The Seven Best Books on Pragmatism

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This page contains a list of the seven best books on pragmatism. Finding good introductory philosophy books can be difficult for two reasons. First, searching google for recommendations usually doesn’t bring up anything useful. Second, phrases like “best books on pragmatism” are ambiguous. One person may be looking for a short, beginner friendly introduction, someone else may want a comprehensive academic overview, a third person may be looking for classic works on pragmatism. This list tries to account for this ambiguity by recommending different types of books on pragmatism. Here are the best books on pragmatism in no particular order:

Pragmatism: A Guide for the Perplexed – Robert B. Talisse & Scott Aikin

Category: Short Introduction | Length: 200 pages | Published: 2008

Publisher description: The recent revival of interest in pragmatism has reintroduced into mainstream philosophy the insights and arguments of great American philosophers such as C.S. Peirce, William James and John Dewey. But it has also led to the use of the term ‘pragmatism’ in a huge variety of contexts, such that students and readers can find this fascinating subject confusing.

Pragmatism: A Guide for the Perplexed seeks to dispel some of the ambiguity surrounding the term ‘pragmatism’. The book offers a clear and thorough account of this important philosophical movement. Thematically structured, it lays out the historical development and surveys the key thinkers. Crucially, it concentrates on the ways in which pragmatists, both contemporary and historical, have attempted to address some of the most important problems in philosophy. Geared towards the specific requirements of students who need to have a sound understanding of pragmatism, the book serves as an ideal companion to study of this most important and influential of movements.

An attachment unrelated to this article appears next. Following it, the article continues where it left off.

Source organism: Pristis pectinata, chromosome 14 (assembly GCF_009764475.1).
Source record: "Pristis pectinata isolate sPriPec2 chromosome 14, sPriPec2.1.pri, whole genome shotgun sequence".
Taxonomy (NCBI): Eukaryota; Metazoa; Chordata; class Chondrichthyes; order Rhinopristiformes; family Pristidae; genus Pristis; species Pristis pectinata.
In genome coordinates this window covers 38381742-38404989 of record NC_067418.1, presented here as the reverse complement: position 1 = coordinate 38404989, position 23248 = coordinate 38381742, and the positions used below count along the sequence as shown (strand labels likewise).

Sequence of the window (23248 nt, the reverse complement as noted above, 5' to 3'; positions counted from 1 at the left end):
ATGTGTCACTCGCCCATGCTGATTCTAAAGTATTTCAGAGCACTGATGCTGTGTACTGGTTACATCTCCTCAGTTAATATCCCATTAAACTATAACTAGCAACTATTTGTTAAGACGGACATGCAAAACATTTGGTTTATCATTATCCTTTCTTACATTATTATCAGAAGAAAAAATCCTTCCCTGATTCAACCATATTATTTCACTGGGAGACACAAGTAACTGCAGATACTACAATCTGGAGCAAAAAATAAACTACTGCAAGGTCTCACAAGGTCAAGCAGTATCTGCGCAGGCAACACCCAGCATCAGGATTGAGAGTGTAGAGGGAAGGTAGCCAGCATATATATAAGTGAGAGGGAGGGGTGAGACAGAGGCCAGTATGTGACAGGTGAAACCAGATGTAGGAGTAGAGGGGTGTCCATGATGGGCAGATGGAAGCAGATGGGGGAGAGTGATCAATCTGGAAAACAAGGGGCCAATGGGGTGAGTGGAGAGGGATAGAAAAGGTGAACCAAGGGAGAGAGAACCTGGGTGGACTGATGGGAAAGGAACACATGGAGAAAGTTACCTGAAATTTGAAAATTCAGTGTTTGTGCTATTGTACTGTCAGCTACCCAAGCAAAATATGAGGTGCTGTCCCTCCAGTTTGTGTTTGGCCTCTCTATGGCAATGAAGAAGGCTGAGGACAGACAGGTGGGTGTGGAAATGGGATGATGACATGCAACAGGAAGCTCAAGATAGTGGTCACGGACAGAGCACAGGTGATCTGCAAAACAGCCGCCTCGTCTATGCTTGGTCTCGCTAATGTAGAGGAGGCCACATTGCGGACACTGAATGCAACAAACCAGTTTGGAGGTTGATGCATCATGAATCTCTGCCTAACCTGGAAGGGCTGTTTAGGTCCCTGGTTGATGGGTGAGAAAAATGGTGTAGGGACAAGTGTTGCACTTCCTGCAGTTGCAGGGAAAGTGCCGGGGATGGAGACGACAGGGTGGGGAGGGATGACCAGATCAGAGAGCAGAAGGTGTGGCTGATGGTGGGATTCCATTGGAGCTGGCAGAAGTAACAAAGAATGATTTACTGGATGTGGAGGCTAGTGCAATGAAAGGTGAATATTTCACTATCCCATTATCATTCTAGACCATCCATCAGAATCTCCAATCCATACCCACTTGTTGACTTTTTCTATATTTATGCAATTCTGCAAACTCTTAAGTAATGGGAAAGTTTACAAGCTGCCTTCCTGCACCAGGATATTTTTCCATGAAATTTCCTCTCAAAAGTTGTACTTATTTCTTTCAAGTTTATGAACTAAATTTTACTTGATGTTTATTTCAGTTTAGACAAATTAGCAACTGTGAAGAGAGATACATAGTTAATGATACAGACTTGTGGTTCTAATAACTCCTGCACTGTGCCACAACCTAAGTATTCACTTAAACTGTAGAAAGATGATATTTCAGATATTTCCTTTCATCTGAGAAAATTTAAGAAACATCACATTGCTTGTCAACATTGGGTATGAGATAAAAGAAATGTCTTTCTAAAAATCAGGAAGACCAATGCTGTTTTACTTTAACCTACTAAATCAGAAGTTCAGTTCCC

The Metaphysical Club: A Story of Ideas in AmericaLouis Menand

Category: Historical | Length: 576 pages | Published: 2002

Publisher description: The Metaphysical Club was an informal group that met in Cambridge, Massachusetts, in 1872, to talk about ideas. Its members included Oliver Well Holmes, Jr., future associate justice of the United States Supreme Court; William James, the father of modern American psychology; and Charles Sanders Peirce, logician, scientist, and the founder of semiotics. The Club was probably in existence for about nine months. No records were kept. The one thing we know that came out of it was an idea — an idea about ideas. This book is the story of that idea.

Holmes, James, and Peirce all believed that ideas are not things “out there” waiting to be discovered but are tools people invent — like knives and forks and microchips — to make their way in the world. They thought that ideas are produced not by individuals, but by groups of individuals — that ideas are social. They do not develop according to some inner logic of their own but are entirely depent — like germs — on their human carriers and environment. And they thought that the survival of any idea deps not on its immutability but on its adaptability.